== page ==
Marc McKee


Marc McKee is the author of What Apocalypse?, winner of the 2008 New Michigan Press / DIAGRAM Chapbook Contest, and Fuse (2011), Bewilderness (2014), Consolationeer (2017),  and Meta Meta Make-Belief (2019), all from Black Lawrence Press. His poetry appears widely in online and print journals such as American Poetry Review, Bennington Review, Conduit, Copper Nickel, Crazyhorse, Forklift, Ohio, Los Angeles Review, Memorious, Sixth Finch, and others. He is the managing editor of the Missouri Review and lives in Columbia, Mo.


Who isn’t trying to put themselves back

together?  Who isn’t a cloud of particles

wounded and blue from the first explosion,


trying to explain themselves to butchers

or policemen in front of departing trains

or a spilled box of pasta elbows, a piece


of tape, trying while crying to keep from

crying?  The sky fails us, on Mondays

the restaurant is closed.  You’re a squeezed-out


tube of toothpaste or why aren’t you? 

Who is carbon-based with stars for ancestors

and still not disappointed?  Gods keep being


made, restless, demanding finer blades,

but what does any deity know?  They would

settle a dispute by opening the earth


like a dark jaw.  Who doesn’t prefer

a flying squirrel, a road flare, the dare

that hangs between the supple


and the threshing machine?  Anyone can know

how best to cross a field of poppies

and snakes around improbable curves


toward costly estates, but is such an anyone

on my contacts list?   Who leaps when called

always but still maintains a cavalier grip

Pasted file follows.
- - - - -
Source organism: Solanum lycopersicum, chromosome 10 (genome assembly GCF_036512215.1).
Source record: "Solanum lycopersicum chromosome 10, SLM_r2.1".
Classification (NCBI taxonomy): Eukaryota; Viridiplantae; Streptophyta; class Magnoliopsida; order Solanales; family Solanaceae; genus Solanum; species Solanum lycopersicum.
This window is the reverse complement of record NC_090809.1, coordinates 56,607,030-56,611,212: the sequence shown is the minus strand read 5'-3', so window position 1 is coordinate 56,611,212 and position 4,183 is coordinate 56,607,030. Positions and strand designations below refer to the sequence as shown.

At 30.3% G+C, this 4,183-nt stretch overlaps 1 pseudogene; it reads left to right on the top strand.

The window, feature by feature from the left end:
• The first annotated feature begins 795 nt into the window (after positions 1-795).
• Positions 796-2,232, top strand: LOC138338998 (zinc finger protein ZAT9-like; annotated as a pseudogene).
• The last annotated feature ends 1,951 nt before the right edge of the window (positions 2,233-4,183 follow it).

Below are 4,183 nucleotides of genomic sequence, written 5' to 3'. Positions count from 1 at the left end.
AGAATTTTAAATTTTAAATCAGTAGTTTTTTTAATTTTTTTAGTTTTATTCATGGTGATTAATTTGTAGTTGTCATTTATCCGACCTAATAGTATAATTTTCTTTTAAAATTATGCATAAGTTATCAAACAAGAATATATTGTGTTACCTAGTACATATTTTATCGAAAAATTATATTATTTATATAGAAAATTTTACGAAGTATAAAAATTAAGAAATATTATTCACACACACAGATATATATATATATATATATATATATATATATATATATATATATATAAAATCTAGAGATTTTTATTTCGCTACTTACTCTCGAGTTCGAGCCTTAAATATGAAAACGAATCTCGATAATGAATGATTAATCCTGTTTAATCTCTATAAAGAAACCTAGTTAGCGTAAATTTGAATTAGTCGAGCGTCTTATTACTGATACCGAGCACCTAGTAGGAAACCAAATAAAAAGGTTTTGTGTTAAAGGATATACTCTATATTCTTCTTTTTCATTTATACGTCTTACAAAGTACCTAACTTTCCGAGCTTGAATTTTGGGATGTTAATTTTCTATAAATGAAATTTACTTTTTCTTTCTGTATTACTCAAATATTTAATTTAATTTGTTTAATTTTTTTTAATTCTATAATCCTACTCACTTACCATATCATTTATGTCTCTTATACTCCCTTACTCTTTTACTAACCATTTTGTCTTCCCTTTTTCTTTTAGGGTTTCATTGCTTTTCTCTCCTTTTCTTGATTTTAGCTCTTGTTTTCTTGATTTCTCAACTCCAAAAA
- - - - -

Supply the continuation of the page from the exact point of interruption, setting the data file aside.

on the thorned stalks of lovely flowers?

All this way is a half-step in a fuming tar parking lot,

drawn on by crippled mythologies except


is it?  There are those who can deny being 

a raveling of notes and rests

trying to decode allure, but can you honestly say


you’ve never been a Happy Meal flung

from the passenger window of a struggling

station wagon?  Even now you wonder


over the incendiary thirst

that drives the disquieting lope

through these punishing shades.  Probably.


You know who we are at least half as well

as we know you.  Who isn’t in a little in love

with even the worst of it?


Good night, stranger.

The welts risen in the abused sky

call out lacerations and rue, call out

and ungentle the shutters of the house—It’s alright. 

The ash does not yet enter your mouth,

the capering tide of razors remains an imaginary

biting into a far concentric

and only later will the end of one world or another

roll its player piano Braille

into the tips of your fingers.

You wake before a delicious perishable,

a boulder pulses in the scullery of your attention. 

Stranger, good night.

Your tongue is my tongue backwards,

your sweet my salt. 

We skate awkward across an eye

through flora of exploding eyes

while folk in fleet memory

ascend and descend ladders,

phosphorescent and silvered, mute

with their mouths open.

There is a ferocity moving toward us

for which we do not have the proper gloves,

the right greatcoat,

the final, big-enough word.

Good night.  The sun will be there

but there will be no newspaper.  The moon

will rise, but there will be no nightclub. 

The lightning we believed ours

will decathect itself from us.

We will charge through what we thought was the night

and what we prayed was the next morning

into what waits,

what advances even by not moving. 

A glance is a gaze is a waving-goodbye-to. 

Many-guised stranger, I love you.

Your night comes swift to my dawn

like a desperate, wasteful kiss

that tells me we are still alive,

and won’t be.